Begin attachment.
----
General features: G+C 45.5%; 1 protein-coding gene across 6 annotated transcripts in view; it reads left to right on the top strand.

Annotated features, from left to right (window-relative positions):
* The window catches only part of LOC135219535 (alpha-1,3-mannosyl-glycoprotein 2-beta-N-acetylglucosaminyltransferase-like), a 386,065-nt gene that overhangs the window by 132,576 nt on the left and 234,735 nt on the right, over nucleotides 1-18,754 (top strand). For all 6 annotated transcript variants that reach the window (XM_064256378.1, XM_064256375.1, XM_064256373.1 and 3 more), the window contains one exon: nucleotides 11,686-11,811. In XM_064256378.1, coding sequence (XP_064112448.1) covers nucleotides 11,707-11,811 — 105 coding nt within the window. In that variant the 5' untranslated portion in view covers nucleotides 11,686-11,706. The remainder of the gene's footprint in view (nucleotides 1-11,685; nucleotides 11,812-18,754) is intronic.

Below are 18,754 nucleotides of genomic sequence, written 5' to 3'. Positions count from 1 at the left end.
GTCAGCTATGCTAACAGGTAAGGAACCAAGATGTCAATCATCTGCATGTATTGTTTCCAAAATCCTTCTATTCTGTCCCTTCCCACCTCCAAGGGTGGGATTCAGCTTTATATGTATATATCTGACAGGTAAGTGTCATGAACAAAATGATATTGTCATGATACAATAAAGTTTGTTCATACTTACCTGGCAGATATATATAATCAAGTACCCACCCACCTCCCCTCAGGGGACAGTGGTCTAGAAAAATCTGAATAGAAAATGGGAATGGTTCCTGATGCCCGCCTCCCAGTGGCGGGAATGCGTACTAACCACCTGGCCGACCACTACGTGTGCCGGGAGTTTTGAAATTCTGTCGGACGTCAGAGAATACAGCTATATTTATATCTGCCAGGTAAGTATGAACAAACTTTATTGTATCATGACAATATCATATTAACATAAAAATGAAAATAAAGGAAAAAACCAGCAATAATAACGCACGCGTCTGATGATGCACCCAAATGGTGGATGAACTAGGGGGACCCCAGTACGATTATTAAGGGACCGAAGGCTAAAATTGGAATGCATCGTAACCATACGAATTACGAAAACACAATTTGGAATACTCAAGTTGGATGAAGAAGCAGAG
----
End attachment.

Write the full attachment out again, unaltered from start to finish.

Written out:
General features: G+C 45.5%; 1 protein-coding gene across 6 annotated transcripts in view; it reads left to right on the top strand.

Annotated features, from left to right (window-relative positions):
* The window catches only part of LOC135219535 (alpha-1,3-mannosyl-glycoprotein 2-beta-N-acetylglucosaminyltransferase-like), a 386,065-nt gene that overhangs the window by 132,576 nt on the left and 234,735 nt on the right, over nucleotides 1-18,754 (top strand). For all 6 annotated transcript variants that reach the window (XM_064256378.1, XM_064256375.1, XM_064256373.1 and 3 more), the window contains one exon: nucleotides 11,686-11,811. In XM_064256378.1, coding sequence (XP_064112448.1) covers nucleotides 11,707-11,811 — 105 coding nt within the window. In that variant the 5' untranslated portion in view covers nucleotides 11,686-11,706. The remainder of the gene's footprint in view (nucleotides 1-11,685; nucleotides 11,812-18,754) is intronic.

Below are 18,754 nucleotides of genomic sequence, written 5' to 3'. Positions count from 1 at the left end.
GTCAGCTATGCTAACAGGTAAGGAACCAAGATGTCAATCATCTGCATGTATTGTTTCCAAAATCCTTCTATTCTGTCCCTTCCCACCTCCAAGGGTGGGATTCAGCTTTATATGTATATATCTGACAGGTAAGTGTCATGAACAAAATGATATTGTCATGATACAATAAAGTTTGTTCATACTTACCTGGCAGATATATATAATCAAGTACCCACCCACCTCCCCTCAGGGGACAGTGGTCTAGAAAAATCTGAATAGAAAATGGGAATGGTTCCTGATGCCCGCCTCCCAGTGGCGGGAATGCGTACTAACCACCTGGCCGACCACTACGTGTGCCGGGAGTTTTGAAATTCTGTCGGACGTCAGAGAATACAGCTATATTTATATCTGCCAGGTAAGTATGAACAAACTTTATTGTATCATGACAATATCATATTAACATAAAAATGAAAATAAAGGAAAAAACCAGCAATAATAACGCACGCGTCTGATGATGCACCCAAATGGTGGATGAACTAGGGGGACCCCAGTACGATTATTAAGGGACCGAAGGCTAAAATTGGAATGCATCGTAACCATACGAATTACGAAAACACAATTTGGAATACTCAAGTTGGATGAAGAAGCAGAG